In addition, the Board will also propose the approval of a cash dividend charged against 2020 results of 0.1 euros per share, to be distributed in 2021 against the share premium reserve. The payment of this fixed amount is subject to the ECB’s recommendations and authorisation. It is also conditional on Santander’s capital ratio CET1 remaining within, or exceeding, its target of 11-12% after payment. Furthermore, the total amount to be paid must not exceed 50% of the consolidated ordinary (recurrent) profit for 2020. This proposal implies a dividend of 1.661 billion euros. According to Renta4’s calculations, this would represent a pay-out of 27% of 2020 net profit.
In April, Santander’s Board decided to cancel payment of the final dividend for 2019 and the dividend policy for 2020. However, with regard to the 2020 dividend, due to the greater visibility on the crisis, current capital levels and the evolution of ordinary results for the first six months of the year, the bank had already expressed its intention on July 29th to implement a 100% cash remuneration policy. This would be subject to regulatory recommendation and approval, and as soon as market conditions normalised. For this reason it reserved six points of capital CET1 until June, maintaining its objective of 11-12% and already putting the ratio at 11.84% in the second quarter. The Board considers that the proposed cash distribution from the share premium reserve is consistent with the objective of paying shareholders 40-50% of the consolidated ordinary (recurrent) profit and to do so in cash. Provided that there are no rules or regulatory recommendations advising against its distribution on the payment date, expected in 2021.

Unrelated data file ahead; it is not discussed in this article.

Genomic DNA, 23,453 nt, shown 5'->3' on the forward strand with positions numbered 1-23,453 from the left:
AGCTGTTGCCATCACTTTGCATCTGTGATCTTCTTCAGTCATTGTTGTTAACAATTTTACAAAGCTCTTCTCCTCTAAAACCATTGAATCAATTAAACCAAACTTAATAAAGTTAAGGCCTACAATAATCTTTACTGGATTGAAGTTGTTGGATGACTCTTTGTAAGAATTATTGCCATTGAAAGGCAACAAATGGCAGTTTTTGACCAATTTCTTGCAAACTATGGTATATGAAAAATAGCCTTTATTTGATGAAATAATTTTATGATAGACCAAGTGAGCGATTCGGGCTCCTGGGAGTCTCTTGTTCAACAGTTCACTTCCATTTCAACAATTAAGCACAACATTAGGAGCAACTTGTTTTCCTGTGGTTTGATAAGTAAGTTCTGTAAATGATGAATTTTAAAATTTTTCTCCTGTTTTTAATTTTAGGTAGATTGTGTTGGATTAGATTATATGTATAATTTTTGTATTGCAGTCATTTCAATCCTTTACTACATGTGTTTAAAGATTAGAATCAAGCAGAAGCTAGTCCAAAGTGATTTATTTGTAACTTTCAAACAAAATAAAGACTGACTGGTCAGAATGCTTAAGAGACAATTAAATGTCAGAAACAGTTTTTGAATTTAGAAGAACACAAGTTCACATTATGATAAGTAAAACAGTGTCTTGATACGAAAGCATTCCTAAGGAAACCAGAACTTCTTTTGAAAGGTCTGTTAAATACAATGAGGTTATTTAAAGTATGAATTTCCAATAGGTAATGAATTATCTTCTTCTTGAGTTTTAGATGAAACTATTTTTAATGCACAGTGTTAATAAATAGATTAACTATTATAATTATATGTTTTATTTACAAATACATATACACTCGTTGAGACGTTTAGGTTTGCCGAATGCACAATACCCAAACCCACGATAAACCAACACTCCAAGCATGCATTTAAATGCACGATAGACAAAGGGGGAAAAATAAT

For Bankinter, the positive effect of this news is limited in the short term. Firstly because the ECB’s decision is unlikely to be known until the end of 2020/beginning of 2021. And secondly, due to the fact that the flow of news on the sector does not go hand in hand with it.
In fact, it was revealed yesterday that the market is anticipating sanctions for possible deficiencies in the control of money laundering by some institutions during 1997-2017. The study prepared by the International Consortium of Investigative Journalists (ICIJ) – known as the Papers of Panama – cites DB, Commerzbank, JP Morgan, HSBC, Chartered Financial, Barclays and BNY as being potentially affected. The suspicions are leading to a de-rating of the sector (higher risk premium and more demanding valuation multiples). This is more pronounced in lenders with greater exposure to wholesale banking. The sector has accumulated a decline of 43.2% in 2020 (vs a 14.2% fall in the EuroStoxx 600).
POSTED BY THECORNER.EU 23/09/2020